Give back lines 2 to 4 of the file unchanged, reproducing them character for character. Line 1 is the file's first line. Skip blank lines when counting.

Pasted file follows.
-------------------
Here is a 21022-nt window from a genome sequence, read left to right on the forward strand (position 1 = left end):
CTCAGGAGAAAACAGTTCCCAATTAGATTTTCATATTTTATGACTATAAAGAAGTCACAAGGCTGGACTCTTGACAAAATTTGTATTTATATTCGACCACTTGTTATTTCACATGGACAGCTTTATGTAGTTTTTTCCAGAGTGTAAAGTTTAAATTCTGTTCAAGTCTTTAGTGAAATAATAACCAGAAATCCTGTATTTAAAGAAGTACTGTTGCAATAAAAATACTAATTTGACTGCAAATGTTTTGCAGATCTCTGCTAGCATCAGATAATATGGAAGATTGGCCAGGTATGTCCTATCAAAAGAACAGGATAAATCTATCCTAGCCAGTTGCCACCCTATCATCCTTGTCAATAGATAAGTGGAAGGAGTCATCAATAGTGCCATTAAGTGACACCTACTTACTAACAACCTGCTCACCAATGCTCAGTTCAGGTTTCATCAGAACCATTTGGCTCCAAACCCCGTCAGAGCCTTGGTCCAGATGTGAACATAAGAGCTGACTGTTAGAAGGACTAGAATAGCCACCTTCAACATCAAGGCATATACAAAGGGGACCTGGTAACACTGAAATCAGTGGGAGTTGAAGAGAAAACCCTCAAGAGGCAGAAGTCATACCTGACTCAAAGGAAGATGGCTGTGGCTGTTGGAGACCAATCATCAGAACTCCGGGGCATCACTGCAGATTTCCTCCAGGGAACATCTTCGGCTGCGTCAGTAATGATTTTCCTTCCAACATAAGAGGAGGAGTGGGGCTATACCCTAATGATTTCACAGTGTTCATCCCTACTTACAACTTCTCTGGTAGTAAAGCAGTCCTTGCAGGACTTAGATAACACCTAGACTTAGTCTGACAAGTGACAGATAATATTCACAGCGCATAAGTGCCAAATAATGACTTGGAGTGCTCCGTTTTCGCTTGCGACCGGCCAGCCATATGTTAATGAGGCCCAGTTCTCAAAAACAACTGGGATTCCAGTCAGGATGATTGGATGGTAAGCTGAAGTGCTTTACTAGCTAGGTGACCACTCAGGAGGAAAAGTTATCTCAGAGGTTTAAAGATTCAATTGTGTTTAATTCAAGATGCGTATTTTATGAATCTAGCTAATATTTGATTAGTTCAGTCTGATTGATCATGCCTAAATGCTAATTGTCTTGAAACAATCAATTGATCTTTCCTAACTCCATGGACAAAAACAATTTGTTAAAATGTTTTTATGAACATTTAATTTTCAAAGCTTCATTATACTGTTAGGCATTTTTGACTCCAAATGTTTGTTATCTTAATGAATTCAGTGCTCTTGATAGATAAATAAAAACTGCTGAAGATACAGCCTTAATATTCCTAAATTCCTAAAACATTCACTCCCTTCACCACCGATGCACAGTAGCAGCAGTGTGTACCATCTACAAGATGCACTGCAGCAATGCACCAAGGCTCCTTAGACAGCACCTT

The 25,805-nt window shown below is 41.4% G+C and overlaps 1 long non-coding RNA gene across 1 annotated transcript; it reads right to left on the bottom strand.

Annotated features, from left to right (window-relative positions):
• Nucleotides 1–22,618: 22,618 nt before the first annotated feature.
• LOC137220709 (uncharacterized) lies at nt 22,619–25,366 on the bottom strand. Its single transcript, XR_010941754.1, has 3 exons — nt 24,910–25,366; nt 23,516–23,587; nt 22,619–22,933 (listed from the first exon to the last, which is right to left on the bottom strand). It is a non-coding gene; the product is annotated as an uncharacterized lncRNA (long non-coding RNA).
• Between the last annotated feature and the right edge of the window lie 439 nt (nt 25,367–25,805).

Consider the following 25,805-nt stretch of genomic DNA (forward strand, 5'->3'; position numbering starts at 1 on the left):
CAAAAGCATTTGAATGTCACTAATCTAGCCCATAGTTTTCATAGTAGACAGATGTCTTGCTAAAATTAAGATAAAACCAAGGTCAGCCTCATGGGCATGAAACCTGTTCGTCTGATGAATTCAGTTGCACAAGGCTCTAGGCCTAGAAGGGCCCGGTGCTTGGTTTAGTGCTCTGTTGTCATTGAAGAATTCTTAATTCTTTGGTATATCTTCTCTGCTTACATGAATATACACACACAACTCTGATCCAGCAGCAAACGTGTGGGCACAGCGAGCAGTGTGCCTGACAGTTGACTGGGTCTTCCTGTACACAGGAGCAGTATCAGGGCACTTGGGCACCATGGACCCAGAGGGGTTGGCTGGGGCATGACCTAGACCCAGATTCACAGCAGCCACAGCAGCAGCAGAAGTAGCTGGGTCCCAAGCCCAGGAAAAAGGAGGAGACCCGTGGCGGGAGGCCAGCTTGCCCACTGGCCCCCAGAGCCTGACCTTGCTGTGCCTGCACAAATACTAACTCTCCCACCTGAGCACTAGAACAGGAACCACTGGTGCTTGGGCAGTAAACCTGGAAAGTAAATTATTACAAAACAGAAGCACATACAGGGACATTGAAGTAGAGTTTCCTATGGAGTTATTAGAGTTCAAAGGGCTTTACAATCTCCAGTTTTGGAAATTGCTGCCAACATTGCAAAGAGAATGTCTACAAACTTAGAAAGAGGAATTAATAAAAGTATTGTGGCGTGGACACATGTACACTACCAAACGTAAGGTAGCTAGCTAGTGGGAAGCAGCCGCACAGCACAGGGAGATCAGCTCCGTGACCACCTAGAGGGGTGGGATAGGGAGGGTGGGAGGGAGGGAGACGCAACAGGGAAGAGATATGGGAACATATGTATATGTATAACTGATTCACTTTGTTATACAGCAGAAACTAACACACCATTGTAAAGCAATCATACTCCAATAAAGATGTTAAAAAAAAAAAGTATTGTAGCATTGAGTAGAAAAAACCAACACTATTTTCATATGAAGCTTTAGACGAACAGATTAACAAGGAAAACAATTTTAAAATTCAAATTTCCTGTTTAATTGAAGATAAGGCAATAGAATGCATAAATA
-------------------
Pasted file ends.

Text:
CTCAGGAGAAAACAGTTCCCAATTAGATTTTCATATTTTATGACTATAAAGAAGTCACAAGGCTGGACTCTTGACAAAATTTGTATTTATATTCGACCACTTGTTATTTCACATGGACAGCTTTATGTAGTTTTTTCCAGAGTGTAAAGTTTAAATTCTGTTCAAGTCTTTAGTGAAATAATAACCAGAAATCCTGTATTTAAAGAAGTACTGTTGCAATAAAAATACTAATTTGACTGCAAATGTTTTGCAGATCTCTGCTAGCATCAGATAATATGGAAGATTGGCCAGGTATGTCCTATCAAAAGAACAGGATAAATCTATCCTAGCCAGTTGCCACCCTATCATCCTTGTCAATAGATAAGTGGAAGGAGTCATCAATAGTGCCATTAAGTGACACCTACTTACTAACAACCTGCTCACCAATGCTCAGTTCAGGTTTCATCAGAACCATTTGGCTCCAAACCCCGTCAGAGCCTTGGTCCAGATGTGAACATAAGAGCTGACTGTTAGAAGGACTAGAATAGCCACCTTCAACATCAAGGCATATACAAAGGGGACCTGGTAACACTGAAATCAGTGGGAGTTGAAGAGAAAACCCTCAAGAGGCAGAAGTCATACCTGACTCAAAGGAAGATGGCTGTGGCTGTTGGAGACCAATCATCAGAACTCCGGGGCATCACTGCAGATTTCCTCCAGGGAACATCTTCGGCTGCGTCAGTAATGATTTTCCTTCCAACATAAGAGGAGGAGTGGGGCTATACCCTAATGATTTCACAGTGTTCATCCCTACTTACAACTTCTCTGGTAGTAAAGCAGTCCTTGCAGGACTTAGATAACACCTAGACTTAGTCTGACAAGTGACAGATAATATTCACAGCGCATAAGTGCCAAATAATGACTTGGAGTGCTCCGTTTTCGCTTGCGACCGGCCAGCCATATGTTAATGAGGCCCAGTTCTCAAAAACAACTGGGATTCCAGTCAGGATGATTGGATGGTAAGCTGAAGTGCTTTACTAGCTAGGTGACCACTCAGGAGGAAAAGTTATCTCAGAGGTTTAAAGATTCAATTGTGTTTAATTCAAGATGCGTATTTTATGAATCTAGCTAATATTTGATTAGTTCAGTCTGATTGATCATGCCTAAATGCTAATTGTCTTGAAACAATCAATTGATCTTTCCTAACTCCATGGACAAAAACAATTTGTTAAAATGTTTTTATGAACATTTAATTTTCAAAGCTTCATTATACTGTTAGGCATTTTTGACTCCAAATGTTTGTTATCTTAATGAATTCAGTGCTCTTGATAGATAAATAAAAACTGCTGAAGATACAGCCTTAATATTCCTAAATTCCTAAAACATTCACTCCCTTCACCACCGATGCACAGTAGCAGCAGTGTGTACCATCTACAAGATGCACTGCAGCAATGCACCAAGGCTCCTTAGACAGCACCTT

The 25,805-nt window shown below is 41.4% G+C and overlaps 1 long non-coding RNA gene across 1 annotated transcript; it reads right to left on the bottom strand.

Annotated features, from left to right (window-relative positions):